Did your last checkup include discussions of stressors such as physical, emotional and sexual abuse, violence, mental illness or substance abuse in the home, divorce or the incarceration of a family member? If California’s new Surgeon General Nadine Burke Harris, M.D., has her way, your next one will.
Our state’s first surgeon general, Burke Harris, a Bay Area pediatrician and founder of the Center for Youth Wellness, has devoted much of her career to studying and addressing the impact of these issues, also known as Adverse Childhood Experiences, or ACEs. Although they take place during childhood, the toxic stress that ACEs create can result in lifelong health problems, including chronic obesity, diabetes, heart disease, depression and increased risk of substance abuse and suicide.
Her plan to address ACEs begins with raising awareness among the general public and throughout the healthcare system. “Whether you’re a cardiologist or a pediatrician or a brain-science researcher, there’s a critical role that folks across the healthcare system can play in advancing the science of ACEs and toxic stress,” she says. She also advocates for routine use of ACEs screening tools – generally in the form of a questionnaire – already in use by many providers across the country.
Despite the high rates of ACEs – the National Survey of Children’s Health reported that nearly a third of U.S. kids ages 12-17 have experienced two or more types of childhood adversity – Burke Harris has a positive message for parents. “We’re now understanding more than we ever have before about how the relationships and environments that children experience make a difference in their lifelong health,” she says. “That means that we as parents can have this incredible opportunity to shape the health of the next generation.”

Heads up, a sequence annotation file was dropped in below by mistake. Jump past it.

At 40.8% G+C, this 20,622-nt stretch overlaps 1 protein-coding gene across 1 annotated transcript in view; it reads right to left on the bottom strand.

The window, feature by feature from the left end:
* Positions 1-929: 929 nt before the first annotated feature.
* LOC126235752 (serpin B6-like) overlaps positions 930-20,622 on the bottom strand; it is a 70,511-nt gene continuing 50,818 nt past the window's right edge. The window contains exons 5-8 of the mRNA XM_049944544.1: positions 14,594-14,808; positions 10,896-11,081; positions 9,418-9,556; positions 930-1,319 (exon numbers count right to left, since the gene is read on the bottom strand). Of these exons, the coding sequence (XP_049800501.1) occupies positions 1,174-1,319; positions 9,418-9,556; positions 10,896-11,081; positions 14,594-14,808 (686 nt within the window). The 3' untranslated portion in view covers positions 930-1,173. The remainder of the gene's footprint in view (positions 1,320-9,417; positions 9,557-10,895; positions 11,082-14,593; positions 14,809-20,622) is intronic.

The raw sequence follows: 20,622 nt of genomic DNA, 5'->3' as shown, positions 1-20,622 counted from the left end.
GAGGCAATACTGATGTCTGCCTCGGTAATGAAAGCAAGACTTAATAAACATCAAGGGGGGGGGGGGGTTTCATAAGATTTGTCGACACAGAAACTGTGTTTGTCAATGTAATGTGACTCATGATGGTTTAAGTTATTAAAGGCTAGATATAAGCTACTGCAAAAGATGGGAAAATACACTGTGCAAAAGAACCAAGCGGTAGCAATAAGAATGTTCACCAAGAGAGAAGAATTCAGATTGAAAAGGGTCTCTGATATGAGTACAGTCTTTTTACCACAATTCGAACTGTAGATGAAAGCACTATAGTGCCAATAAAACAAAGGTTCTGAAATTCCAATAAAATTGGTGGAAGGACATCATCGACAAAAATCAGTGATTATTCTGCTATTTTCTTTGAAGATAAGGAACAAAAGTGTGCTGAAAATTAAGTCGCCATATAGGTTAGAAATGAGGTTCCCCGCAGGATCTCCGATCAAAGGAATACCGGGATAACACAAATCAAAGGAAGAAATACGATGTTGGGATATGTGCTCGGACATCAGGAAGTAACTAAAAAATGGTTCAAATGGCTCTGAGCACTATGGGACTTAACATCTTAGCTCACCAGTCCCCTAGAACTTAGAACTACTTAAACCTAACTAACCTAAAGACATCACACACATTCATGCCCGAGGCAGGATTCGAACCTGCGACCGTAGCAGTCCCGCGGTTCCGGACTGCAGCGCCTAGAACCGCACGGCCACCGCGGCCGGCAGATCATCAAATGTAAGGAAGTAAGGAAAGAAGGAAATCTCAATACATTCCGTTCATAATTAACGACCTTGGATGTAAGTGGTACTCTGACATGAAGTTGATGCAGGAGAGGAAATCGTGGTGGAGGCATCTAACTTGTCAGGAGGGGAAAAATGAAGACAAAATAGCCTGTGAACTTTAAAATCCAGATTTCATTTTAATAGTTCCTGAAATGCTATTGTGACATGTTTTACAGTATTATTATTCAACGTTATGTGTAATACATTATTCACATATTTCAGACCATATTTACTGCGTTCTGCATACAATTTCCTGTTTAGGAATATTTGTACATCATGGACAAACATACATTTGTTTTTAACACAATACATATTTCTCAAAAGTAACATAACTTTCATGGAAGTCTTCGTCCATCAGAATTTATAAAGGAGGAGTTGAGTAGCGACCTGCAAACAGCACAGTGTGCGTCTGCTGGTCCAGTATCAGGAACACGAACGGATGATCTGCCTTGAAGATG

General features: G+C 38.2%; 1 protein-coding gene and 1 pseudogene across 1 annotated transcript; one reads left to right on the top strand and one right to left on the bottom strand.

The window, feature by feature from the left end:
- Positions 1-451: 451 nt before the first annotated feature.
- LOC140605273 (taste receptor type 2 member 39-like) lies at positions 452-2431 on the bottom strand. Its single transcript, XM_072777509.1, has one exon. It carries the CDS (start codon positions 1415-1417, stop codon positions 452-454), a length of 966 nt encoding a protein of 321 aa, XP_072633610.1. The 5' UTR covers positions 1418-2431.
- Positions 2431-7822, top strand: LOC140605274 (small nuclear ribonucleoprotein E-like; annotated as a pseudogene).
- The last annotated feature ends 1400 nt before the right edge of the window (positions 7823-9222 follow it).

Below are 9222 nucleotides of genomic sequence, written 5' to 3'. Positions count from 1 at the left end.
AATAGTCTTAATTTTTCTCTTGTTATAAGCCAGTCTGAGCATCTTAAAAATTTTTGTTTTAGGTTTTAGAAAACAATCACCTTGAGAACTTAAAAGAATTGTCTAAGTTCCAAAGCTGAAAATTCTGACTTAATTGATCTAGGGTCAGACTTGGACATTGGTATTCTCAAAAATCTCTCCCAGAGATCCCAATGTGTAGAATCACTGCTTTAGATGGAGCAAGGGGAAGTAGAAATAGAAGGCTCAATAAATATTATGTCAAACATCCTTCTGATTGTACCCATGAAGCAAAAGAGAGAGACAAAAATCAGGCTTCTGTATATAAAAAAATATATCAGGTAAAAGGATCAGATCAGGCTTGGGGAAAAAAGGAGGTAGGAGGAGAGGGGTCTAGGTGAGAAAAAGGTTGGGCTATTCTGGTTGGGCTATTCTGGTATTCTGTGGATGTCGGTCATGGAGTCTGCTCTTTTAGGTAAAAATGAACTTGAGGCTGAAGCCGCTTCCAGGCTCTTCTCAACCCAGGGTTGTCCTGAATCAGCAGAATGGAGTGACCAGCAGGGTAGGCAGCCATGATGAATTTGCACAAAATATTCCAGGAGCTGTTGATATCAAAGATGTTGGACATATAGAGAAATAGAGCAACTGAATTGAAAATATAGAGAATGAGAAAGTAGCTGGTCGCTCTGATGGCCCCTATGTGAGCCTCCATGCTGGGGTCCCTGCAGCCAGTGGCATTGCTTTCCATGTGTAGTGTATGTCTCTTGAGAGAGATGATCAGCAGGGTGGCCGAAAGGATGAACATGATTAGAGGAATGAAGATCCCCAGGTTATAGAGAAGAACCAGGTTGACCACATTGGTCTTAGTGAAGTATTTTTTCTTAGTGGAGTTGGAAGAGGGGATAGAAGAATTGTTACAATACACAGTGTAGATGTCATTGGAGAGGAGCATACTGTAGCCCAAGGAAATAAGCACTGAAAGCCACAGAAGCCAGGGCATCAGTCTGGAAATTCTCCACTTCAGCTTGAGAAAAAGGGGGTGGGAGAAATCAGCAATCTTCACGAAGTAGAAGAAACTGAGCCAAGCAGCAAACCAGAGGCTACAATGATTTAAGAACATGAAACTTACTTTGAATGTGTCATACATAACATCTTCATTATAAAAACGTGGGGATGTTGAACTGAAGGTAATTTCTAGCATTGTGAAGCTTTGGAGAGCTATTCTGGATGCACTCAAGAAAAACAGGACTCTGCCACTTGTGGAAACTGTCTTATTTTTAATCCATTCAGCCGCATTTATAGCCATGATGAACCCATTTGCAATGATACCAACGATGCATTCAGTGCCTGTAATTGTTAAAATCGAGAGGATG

Awareness is the first step. The second is to immerse your child as much as possible in safe, stable, nurturing relationships and environments, which can protect their health even when ACEs are present. Supporting healthy sleep patterns, exercise, nutrition, mindfulness and mental health is the key to prevention. “The hope here is to implement supportive systems before we see symptoms in kids,” Burke Harris says. “ACEs increase the risk of negative health and developmental outcomes, but they don’t have to. ACEs are not destiny.”
Another thing you can do? Consider your own childhood, because the impact of ACEs can be handed down. Burke Harris says the best way to prevent that is to make sure you have the tools and supportive resources you need to cope with the fallout from your own childhood experiences. “Talk to your doctor about your ACEs,” she urges. “It may be that you can ask for a referral to a mental-health provider or to a health practitioner who can help support you.”
You might need to recognize that, because of your past experiences, your stress response is a little overactive. Your healthcare provider can help you create tools to address that, including things like check-ins with a trusted friend, a workout routine or mindfulness techniques. “When I recognize that this is what’s going on with me, I have my go-to tool box, so I don’t feel overwhelmed,” Burke Harris says, adding that as a mom of four boys, “having those systems of support is absolutely crucial.”
She also reassures parents that there is a silver lining to these toxic experiences. “They’re often the source of our superpowers,” she explains. “For many folks, the challenges that they experienced in their own childhood are really big motivators to them to want to do things differently. That motivation, combined with the awareness and tools and support, can make a huge difference for the next generation.”